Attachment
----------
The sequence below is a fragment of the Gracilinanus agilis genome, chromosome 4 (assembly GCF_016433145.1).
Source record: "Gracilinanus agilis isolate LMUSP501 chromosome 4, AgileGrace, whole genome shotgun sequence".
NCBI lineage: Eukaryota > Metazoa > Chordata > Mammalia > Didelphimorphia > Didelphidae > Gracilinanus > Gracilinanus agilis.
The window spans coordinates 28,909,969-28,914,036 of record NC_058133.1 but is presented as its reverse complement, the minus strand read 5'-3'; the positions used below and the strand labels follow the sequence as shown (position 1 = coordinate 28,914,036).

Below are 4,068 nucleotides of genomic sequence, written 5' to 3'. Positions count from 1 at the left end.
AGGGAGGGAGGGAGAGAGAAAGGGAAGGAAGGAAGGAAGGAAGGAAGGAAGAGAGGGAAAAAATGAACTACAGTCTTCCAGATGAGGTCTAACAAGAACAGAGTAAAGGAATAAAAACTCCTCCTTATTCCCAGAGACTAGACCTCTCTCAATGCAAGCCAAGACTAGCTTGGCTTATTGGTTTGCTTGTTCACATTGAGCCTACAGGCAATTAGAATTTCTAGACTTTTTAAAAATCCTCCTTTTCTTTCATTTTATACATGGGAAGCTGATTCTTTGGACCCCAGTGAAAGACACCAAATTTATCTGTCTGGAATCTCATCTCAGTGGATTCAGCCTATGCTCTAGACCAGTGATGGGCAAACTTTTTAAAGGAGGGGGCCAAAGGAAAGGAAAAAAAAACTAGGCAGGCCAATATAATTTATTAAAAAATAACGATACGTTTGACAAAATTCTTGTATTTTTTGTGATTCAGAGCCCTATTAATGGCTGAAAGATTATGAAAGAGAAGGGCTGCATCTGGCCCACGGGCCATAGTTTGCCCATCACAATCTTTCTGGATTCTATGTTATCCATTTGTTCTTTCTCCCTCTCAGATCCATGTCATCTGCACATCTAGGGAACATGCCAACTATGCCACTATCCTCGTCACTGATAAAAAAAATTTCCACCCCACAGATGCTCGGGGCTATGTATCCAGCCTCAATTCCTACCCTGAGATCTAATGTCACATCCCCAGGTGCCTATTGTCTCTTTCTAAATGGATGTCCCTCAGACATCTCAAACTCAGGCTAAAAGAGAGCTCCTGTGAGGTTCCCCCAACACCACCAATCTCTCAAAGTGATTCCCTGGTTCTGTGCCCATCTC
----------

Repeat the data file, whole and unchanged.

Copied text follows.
The sequence below is a fragment of the Gracilinanus agilis genome, chromosome 4 (assembly GCF_016433145.1).
Source record: "Gracilinanus agilis isolate LMUSP501 chromosome 4, AgileGrace, whole genome shotgun sequence".
NCBI lineage: Eukaryota > Metazoa > Chordata > Mammalia > Didelphimorphia > Didelphidae > Gracilinanus > Gracilinanus agilis.
The window spans coordinates 28,909,969-28,914,036 of record NC_058133.1 but is presented as its reverse complement, the minus strand read 5'-3'; the positions used below and the strand labels follow the sequence as shown (position 1 = coordinate 28,914,036).

Below are 4,068 nucleotides of genomic sequence, written 5' to 3'. Positions count from 1 at the left end.
AGGGAGGGAGGGAGAGAGAAAGGGAAGGAAGGAAGGAAGGAAGGAAGGAAGAGAGGGAAAAAATGAACTACAGTCTTCCAGATGAGGTCTAACAAGAACAGAGTAAAGGAATAAAAACTCCTCCTTATTCCCAGAGACTAGACCTCTCTCAATGCAAGCCAAGACTAGCTTGGCTTATTGGTTTGCTTGTTCACATTGAGCCTACAGGCAATTAGAATTTCTAGACTTTTTAAAAATCCTCCTTTTCTTTCATTTTATACATGGGAAGCTGATTCTTTGGACCCCAGTGAAAGACACCAAATTTATCTGTCTGGAATCTCATCTCAGTGGATTCAGCCTATGCTCTAGACCAGTGATGGGCAAACTTTTTAAAGGAGGGGGCCAAAGGAAAGGAAAAAAAAACTAGGCAGGCCAATATAATTTATTAAAAAATAACGATACGTTTGACAAAATTCTTGTATTTTTTGTGATTCAGAGCCCTATTAATGGCTGAAAGATTATGAAAGAGAAGGGCTGCATCTGGCCCACGGGCCATAGTTTGCCCATCACAATCTTTCTGGATTCTATGTTATCCATTTGTTCTTTCTCCCTCTCAGATCCATGTCATCTGCACATCTAGGGAACATGCCAACTATGCCACTATCCTCGTCACTGATAAAAAAAATTTCCACCCCACAGATGCTCGGGGCTATGTATCCAGCCTCAATTCCTACCCTGAGATCTAATGTCACATCCCCAGGTGCCTATTGTCTCTTTCTAAATGGATGTCCCTCAGACATCTCAAACTCAGGCTAAAAGAGAGCTCCTGTGAGGTTCCCCCAACACCACCAATCTCTCAAAGTGATTCCCTGGTTCTGTGCCCATCTC